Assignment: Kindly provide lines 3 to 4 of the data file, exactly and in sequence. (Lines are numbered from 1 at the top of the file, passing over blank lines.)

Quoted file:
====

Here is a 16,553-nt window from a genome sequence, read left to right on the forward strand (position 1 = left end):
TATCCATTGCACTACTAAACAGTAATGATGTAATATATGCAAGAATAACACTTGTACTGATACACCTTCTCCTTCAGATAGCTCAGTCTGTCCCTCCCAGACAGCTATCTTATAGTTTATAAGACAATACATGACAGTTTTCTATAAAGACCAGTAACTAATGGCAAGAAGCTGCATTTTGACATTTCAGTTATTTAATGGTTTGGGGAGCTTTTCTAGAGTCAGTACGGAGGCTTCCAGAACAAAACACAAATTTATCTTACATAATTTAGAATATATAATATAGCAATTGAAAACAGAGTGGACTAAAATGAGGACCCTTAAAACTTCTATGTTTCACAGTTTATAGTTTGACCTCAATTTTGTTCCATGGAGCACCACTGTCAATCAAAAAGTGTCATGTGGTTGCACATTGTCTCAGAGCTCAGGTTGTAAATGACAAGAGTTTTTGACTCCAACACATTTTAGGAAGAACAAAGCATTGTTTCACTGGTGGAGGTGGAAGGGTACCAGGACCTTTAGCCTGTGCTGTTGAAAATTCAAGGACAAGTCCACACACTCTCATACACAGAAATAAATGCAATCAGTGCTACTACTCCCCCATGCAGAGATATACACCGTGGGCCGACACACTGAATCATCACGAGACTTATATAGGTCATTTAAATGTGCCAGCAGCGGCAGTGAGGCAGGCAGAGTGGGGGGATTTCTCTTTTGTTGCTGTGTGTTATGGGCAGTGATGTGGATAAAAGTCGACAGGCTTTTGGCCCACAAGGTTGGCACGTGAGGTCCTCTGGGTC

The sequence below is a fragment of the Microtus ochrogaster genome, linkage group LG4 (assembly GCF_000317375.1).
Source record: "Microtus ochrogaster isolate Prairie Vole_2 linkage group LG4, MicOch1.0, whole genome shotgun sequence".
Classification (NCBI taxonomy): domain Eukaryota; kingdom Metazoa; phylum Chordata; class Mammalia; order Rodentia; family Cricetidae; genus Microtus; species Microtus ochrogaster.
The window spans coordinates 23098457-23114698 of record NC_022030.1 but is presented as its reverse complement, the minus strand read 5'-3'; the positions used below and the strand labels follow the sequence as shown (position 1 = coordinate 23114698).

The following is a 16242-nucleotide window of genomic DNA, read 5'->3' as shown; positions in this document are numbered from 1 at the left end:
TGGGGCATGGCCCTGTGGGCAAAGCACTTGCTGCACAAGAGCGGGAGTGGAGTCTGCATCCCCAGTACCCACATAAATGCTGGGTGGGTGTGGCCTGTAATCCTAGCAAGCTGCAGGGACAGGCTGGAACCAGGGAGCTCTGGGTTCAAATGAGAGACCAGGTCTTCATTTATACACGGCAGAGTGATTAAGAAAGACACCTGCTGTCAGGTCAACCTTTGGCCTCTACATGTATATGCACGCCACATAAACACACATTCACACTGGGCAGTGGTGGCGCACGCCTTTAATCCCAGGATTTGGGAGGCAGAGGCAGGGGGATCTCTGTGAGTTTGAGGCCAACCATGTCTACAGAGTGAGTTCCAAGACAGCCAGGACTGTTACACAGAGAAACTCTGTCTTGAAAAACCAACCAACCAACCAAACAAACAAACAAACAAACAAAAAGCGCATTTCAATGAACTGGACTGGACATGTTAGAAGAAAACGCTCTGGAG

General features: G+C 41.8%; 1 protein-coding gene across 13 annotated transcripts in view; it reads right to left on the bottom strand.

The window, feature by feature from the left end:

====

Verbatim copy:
The sequence below is a fragment of the Microtus ochrogaster genome, linkage group LG4 (assembly GCF_000317375.1).
Source record: "Microtus ochrogaster isolate Prairie Vole_2 linkage group LG4, MicOch1.0, whole genome shotgun sequence".